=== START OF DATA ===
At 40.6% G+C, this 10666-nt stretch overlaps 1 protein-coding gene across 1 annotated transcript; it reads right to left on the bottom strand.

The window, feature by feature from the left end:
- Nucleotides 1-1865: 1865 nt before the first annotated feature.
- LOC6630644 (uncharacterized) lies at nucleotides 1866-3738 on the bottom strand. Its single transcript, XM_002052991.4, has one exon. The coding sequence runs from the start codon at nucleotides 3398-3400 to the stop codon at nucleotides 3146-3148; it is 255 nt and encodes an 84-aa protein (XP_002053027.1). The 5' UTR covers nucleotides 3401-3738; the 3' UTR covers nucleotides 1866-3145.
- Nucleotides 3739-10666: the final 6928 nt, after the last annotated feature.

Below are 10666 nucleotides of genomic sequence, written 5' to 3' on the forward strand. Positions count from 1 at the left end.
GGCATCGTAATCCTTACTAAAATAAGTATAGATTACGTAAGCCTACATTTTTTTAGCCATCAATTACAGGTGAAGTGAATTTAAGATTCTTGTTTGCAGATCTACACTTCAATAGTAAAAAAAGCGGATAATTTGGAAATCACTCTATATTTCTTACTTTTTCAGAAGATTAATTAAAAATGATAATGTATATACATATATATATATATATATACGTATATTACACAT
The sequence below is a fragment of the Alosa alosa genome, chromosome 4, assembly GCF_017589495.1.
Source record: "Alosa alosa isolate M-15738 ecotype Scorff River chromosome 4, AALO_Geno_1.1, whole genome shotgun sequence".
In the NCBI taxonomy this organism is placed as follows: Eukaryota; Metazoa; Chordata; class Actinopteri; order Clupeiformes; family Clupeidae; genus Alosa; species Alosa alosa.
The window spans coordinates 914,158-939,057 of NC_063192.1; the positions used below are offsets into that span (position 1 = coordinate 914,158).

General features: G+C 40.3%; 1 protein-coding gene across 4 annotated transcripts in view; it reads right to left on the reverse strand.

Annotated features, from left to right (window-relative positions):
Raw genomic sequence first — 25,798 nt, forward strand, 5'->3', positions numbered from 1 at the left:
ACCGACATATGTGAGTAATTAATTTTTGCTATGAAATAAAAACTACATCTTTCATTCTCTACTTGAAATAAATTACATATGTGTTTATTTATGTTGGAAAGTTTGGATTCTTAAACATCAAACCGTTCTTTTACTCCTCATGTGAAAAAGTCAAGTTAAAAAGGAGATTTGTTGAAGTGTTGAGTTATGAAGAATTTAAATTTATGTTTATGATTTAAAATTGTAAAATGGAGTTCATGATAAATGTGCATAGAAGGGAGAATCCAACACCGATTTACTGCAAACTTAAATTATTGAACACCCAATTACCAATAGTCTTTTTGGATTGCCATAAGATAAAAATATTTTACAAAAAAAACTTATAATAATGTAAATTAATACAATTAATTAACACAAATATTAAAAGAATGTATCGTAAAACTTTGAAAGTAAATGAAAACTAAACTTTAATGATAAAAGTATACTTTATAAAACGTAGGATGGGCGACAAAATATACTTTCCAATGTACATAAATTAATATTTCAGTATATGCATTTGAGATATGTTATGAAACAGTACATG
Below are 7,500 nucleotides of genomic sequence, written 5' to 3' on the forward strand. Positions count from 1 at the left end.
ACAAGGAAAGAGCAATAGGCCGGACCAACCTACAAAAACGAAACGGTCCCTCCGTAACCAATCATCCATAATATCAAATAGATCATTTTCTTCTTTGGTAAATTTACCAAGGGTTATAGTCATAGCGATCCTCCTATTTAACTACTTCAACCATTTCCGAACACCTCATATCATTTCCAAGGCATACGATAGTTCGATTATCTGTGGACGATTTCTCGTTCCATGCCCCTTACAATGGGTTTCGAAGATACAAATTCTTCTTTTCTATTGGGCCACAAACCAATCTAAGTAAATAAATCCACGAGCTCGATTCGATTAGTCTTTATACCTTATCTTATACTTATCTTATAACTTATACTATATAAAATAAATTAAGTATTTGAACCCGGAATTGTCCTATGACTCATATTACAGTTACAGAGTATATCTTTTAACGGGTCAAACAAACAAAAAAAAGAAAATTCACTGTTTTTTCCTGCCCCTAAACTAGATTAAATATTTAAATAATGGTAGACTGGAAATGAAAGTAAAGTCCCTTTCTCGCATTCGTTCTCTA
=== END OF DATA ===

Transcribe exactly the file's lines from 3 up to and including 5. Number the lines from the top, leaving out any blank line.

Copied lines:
- Nucleotides 1-1865: 1865 nt before the first annotated feature.
- LOC6630644 (uncharacterized) lies at nucleotides 1866-3738 on the bottom strand. Its single transcript, XM_002052991.4, has one exon. The coding sequence runs from the start codon at nucleotides 3398-3400 to the stop codon at nucleotides 3146-3148; it is 255 nt and encodes an 84-aa protein (XP_002053027.1). The 5' UTR covers nucleotides 3401-3738; the 3' UTR covers nucleotides 1866-3145.
- Nucleotides 3739-10666: the final 6928 nt, after the last annotated feature.